You must have Credits on your Balance to download this sample
Principles of Aerodynamics
Finance & Accounting
Pages 8 (2008 words)
Task 1: Question No. 1: Area of the aircraft = S = 29 m2 Coefficient of Lift = CL = 0.67 Altitude = A = 29000 ft Velocity = V? = 385 km/hr = 106.94 m/s Lift = L = ? Solution: Density at given altitude ‘A’ = A = 0.4671 kg/m3 (Anderson Introduction 763) Lift on an airfoil is given as L = (?
2: Coefficient of Drag = CD = 0.054 Area = S = 15 m2 Thrust = T= 1500 N Density= A = 0.5 kg/m3 For a steady and level flight, drag force is equal to the thrust produced by engines, D = T = 1500 N D = (? A V?2) S CD = (? (0.5) (V?2)) (15) (0.054) = 1500 => V? = 86.06 m/s = 8.6 E +1 m/s Question No. 3: Question No. 4: The sketches shown below illustrate the trend of variation in CL, CD, and L/D ratios with increasing angle of attack. Question No. 5: Critical Mach number corresponds to that value of Mach number for free stream flow for which a localized mach number of ‘1’ is obtained at any point around the airfoil. When this condition arises, a shock wave is created at the point where the flow reaches the sonic speed. As the speed increases, regions of very low pressure are created. This causes the flow to separate from the airfoil thereby substantially increasing the drag forces on it. The figure illustrates this phenomenon. Some of the important design features incorporated in the aircrafts in order to contain the effects of this situation are using thin airfoil and / or super critical airfoil (Anderson Introduction 763). Making an airfoil thinner increases the value of Critical Mach Number and hence the airplane can fly at very high speeds without a significant increase in drag forces on it. ...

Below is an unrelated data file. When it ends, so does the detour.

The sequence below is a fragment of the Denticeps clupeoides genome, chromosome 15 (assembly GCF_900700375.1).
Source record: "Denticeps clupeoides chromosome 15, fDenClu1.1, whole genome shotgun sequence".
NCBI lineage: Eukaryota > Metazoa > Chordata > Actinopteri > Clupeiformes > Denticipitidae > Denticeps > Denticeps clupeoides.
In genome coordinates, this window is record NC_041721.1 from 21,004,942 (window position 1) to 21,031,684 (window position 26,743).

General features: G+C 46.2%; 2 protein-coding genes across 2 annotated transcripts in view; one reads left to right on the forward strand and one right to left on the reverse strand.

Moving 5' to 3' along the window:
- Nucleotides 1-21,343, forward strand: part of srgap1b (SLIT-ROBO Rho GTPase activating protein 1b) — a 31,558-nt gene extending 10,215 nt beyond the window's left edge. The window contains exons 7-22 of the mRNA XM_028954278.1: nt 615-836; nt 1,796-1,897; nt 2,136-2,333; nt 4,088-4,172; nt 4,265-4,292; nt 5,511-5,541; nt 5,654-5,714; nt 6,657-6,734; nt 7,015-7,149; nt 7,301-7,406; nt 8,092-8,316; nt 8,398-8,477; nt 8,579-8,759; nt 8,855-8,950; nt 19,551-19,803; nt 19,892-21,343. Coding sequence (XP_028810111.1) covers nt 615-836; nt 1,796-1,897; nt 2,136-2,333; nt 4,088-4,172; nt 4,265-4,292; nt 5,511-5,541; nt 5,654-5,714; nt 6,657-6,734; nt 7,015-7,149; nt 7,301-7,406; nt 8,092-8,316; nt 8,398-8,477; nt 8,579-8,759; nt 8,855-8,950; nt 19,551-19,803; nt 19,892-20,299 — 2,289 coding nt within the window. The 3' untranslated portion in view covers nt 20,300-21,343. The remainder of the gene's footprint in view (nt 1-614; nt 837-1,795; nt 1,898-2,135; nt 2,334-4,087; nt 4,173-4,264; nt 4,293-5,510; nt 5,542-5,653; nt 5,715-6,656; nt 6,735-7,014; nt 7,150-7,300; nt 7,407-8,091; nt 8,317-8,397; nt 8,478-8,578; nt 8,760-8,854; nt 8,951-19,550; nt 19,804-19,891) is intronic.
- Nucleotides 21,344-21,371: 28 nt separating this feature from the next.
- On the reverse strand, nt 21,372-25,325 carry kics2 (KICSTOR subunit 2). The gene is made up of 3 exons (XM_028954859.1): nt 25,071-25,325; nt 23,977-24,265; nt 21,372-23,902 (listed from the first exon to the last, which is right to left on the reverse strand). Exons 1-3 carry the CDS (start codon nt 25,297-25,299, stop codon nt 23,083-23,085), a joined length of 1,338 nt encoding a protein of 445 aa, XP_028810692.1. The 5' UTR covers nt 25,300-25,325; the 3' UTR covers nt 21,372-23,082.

Not exactly what you need?